Gluten, a protein that is found in wheat and many other cereals is thought to be the trigger for celiac disease. However, recent findings have revealed that it may not be just gluten containing foods after all- some foods that do not contain gluten may also trigger the symptoms associated with the disease.
One of the authors of the new study, Armin Alaedini, an assistant professor at the Columbia University in New York, said that the new findings could help researchers everywhere better understand the Celiac disease, thus leading to the discovery of new and more efficient treatments.
Celiac disease is an autoimmune disorder where a trigger factor (mostly products that contain gluten) triggers the immune system to attack its own body tissues, specifically a part of the gut. Up until now, a certain protein found in cereals such as wheat, barley and rye were believed to trigger an immune system response.
However, this new study has something else to say- the researchers found that the gluten group makes up for around 75% of all proteins that are found in wheat.
Avoiding all the foods containing gluten is the only treatment against Celiac disease recommended who suffer from this condition. The authors of the new study say that there are few studies on the effects of non-gluten foods on celiac disease patients, so they decided to further investigate the problem.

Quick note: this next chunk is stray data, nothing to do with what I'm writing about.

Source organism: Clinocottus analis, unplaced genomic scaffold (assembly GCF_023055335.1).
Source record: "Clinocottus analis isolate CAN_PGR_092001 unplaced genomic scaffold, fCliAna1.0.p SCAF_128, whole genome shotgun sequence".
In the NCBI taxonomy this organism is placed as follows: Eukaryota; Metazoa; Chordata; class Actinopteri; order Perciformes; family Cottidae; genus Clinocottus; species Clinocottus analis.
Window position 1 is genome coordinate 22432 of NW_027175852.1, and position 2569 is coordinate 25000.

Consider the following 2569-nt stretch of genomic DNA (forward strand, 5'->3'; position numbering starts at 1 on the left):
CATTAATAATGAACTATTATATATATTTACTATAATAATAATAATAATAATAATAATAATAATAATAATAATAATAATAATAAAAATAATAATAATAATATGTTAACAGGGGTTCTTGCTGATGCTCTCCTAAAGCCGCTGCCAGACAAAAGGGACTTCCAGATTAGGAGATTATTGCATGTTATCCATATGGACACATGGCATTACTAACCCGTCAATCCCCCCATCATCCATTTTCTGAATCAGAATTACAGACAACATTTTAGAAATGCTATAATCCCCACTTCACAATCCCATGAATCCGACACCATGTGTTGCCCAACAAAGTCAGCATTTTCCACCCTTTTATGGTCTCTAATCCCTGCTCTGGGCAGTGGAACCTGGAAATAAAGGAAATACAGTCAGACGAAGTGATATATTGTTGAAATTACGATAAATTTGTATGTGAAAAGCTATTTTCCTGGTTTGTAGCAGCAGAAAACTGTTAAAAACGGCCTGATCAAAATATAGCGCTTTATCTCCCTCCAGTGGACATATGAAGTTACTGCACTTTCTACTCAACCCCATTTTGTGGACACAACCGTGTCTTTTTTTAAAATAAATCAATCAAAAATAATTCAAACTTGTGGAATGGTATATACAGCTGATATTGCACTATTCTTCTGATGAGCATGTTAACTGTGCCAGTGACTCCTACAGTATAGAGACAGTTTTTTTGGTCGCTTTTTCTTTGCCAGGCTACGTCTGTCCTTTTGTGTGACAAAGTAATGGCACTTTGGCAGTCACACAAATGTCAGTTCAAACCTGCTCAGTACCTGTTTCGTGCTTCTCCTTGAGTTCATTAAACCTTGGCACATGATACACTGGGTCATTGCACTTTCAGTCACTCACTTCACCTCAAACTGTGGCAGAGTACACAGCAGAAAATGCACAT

Dermatitis herpetiformis is used as serum samples coming from celiac disease patients and from a rash that is associated with the disease. Samples from healthy controls were gathered by the researchers and the patients’ reaction was tested to a various non-gluten products.
After they’ve made the experiment, the authors found that:
“Compared with healthy controls, patients exhibited significantly higher levels of antibody reactivity to non-gluten proteins. The main immunoreactive non-gluten antibody target proteins were identified as serpins, purinins, ?-amylase/protease inhibitors, globulins and farinins.”
When scientists and researchers work on possible treatments against celiac disease, they shouldn’t overlook the non gluten proteins, the authors of the new study recommend.
More than 2.5 million Americans suffer from celiac disease without even knowing it according to a recent statistics.